- What other names is Asparagus Racemosus known by?
- What is Asparagus Racemosus?
- How does Asparagus Racemosus work?
- Are there safety concerns?
- Are there any interactions with medications?
- Dosing considerations for Asparagus Racemosus.
Don't confuse asparagus racemosus with Asparagus officinalis, which is the type of asparagus that is commonly eaten as a vegetable.
People use asparagus racemosus for upset stomach (dyspepsia), constipation, stomach spasms, and stomach ulcers. It is also used for fluid retention, pain, anxiety, cancer, diarrhea, bronchitis, tuberculosis, dementia, and diabetes.
Some people use it to ease alcohol withdrawal.
Women use asparagus racemosus for premenstrual syndrome (PMS) and uterine bleeding; and to start breast milk production.
Asparagus racemosus is also used to increase sexual desire (as an aphrodisiac).
Insufficient Evidence to Rate Effectiveness for...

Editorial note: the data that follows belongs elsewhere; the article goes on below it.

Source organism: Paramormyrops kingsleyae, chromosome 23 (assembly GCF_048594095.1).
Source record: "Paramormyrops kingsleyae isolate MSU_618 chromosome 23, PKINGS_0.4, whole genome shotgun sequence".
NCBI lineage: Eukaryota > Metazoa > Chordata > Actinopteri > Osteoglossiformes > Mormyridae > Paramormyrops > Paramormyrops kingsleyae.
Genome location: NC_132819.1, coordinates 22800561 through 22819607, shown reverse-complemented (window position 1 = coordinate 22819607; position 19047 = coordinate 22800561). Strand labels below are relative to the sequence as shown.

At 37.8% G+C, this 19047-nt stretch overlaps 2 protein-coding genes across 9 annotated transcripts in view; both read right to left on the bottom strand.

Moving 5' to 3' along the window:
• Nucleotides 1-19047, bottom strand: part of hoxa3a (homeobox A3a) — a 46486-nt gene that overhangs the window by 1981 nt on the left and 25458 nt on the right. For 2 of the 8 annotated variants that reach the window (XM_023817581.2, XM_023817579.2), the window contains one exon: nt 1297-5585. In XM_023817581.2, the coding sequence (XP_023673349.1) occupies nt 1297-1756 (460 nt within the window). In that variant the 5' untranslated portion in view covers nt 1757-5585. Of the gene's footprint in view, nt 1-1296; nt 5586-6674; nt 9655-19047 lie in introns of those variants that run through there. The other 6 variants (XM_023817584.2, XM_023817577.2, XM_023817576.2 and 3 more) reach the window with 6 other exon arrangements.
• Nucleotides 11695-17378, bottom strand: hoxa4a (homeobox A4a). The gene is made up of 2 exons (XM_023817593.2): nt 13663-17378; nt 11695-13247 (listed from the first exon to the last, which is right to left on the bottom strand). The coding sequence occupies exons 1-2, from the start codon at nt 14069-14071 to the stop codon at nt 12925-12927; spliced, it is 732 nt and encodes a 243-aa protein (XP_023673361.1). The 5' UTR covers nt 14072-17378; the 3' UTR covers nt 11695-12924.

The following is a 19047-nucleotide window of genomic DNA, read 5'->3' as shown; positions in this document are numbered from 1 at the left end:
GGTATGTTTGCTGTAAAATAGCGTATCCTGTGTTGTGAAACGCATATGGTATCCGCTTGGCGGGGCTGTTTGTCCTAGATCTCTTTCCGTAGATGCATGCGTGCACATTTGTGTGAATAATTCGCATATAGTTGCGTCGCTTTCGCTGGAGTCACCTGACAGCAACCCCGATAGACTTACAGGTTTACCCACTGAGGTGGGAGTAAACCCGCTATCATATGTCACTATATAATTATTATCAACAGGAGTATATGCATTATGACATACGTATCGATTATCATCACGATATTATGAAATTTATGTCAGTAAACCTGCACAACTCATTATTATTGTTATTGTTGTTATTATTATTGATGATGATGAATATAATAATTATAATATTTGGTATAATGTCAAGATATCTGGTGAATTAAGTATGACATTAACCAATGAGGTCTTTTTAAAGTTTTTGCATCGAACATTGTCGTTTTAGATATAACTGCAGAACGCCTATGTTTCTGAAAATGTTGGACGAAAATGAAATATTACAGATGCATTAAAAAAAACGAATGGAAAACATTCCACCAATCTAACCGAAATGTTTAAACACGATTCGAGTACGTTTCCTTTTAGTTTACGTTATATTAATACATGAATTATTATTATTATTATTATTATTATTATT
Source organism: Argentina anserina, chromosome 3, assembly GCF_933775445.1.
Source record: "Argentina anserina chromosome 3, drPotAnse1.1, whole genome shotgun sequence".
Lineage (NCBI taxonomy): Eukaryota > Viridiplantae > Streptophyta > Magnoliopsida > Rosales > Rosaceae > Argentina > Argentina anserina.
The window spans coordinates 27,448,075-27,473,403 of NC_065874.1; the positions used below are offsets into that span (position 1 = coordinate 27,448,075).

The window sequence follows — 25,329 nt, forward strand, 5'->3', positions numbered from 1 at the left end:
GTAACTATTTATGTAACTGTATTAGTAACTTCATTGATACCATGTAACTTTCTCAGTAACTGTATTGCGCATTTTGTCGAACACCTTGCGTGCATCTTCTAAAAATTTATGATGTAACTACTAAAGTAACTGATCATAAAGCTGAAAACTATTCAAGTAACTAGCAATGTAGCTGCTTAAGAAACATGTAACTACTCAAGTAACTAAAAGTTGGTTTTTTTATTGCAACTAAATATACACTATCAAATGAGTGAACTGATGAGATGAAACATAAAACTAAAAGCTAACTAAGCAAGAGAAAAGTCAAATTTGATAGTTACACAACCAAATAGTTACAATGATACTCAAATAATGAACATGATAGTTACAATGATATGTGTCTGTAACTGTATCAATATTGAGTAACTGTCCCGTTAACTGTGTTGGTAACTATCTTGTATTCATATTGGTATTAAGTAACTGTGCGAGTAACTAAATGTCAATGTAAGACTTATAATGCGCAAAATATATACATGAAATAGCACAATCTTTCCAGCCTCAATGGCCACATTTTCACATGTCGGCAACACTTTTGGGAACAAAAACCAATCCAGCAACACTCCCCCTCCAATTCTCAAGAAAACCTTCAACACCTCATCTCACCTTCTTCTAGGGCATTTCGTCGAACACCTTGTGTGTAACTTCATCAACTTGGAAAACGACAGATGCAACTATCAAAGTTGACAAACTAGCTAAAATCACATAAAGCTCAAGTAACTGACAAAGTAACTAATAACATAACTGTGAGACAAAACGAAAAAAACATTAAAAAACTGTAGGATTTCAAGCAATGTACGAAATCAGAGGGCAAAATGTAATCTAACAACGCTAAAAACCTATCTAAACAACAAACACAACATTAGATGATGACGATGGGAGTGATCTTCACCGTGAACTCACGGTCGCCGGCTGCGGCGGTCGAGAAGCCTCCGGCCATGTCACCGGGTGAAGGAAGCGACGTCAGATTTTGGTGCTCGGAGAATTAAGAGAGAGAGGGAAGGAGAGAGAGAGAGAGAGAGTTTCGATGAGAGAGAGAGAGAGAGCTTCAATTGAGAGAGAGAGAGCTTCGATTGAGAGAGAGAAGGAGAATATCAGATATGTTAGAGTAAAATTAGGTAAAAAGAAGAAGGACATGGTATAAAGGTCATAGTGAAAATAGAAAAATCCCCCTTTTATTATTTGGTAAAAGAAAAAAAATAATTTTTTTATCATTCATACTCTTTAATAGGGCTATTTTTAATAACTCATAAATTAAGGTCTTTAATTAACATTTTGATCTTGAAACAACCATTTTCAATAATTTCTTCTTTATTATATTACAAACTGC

- Stomach spasms.
- Uterine bleeding.
- Premenstrual syndrome (PMS).
- Upset stomach.
- Stomach ulcers.
- Easing alcohol withdrawal.
- Starting breast milk production.
- Other conditions.
Quick GuideVitamin D Deficiency: How Much Vitamin D Is Enough?
Special Precautions & Warnings:Pregnancy and breast-feeding: Not enough is known about the use of asparagus racemosus during pregnancy and breast-feeding. Stay on the safe side and avoid use.
Interaction Rating: Moderate Be cautious with this combination.
Talk with your health provider.
Asparagus racemosus might have an effect like a water pill or "diuretic." Taking asparagus racemosus might decrease how well the body gets rid of lithium. This could increase how much lithium is in the body and result in serious side effects. Talk with your healthcare provider before using this product if you are taking lithium. Your lithium dose might need to be changed.
Natural Medicines Comprehensive Database rates effectiveness based on scientific evidence according to the following scale: Effective, Likely Effective, Possibly Effective, Possibly Ineffective, Likely Ineffective, and Insufficient Evidence to Rate (detailed description of each of the ratings).
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You are encouraged to report negative side effects of prescription drugs to the FDA. Visit the FDA MedWatch website or call 1-800-FDA-1088.
Last Editorial Review: 3/29/2011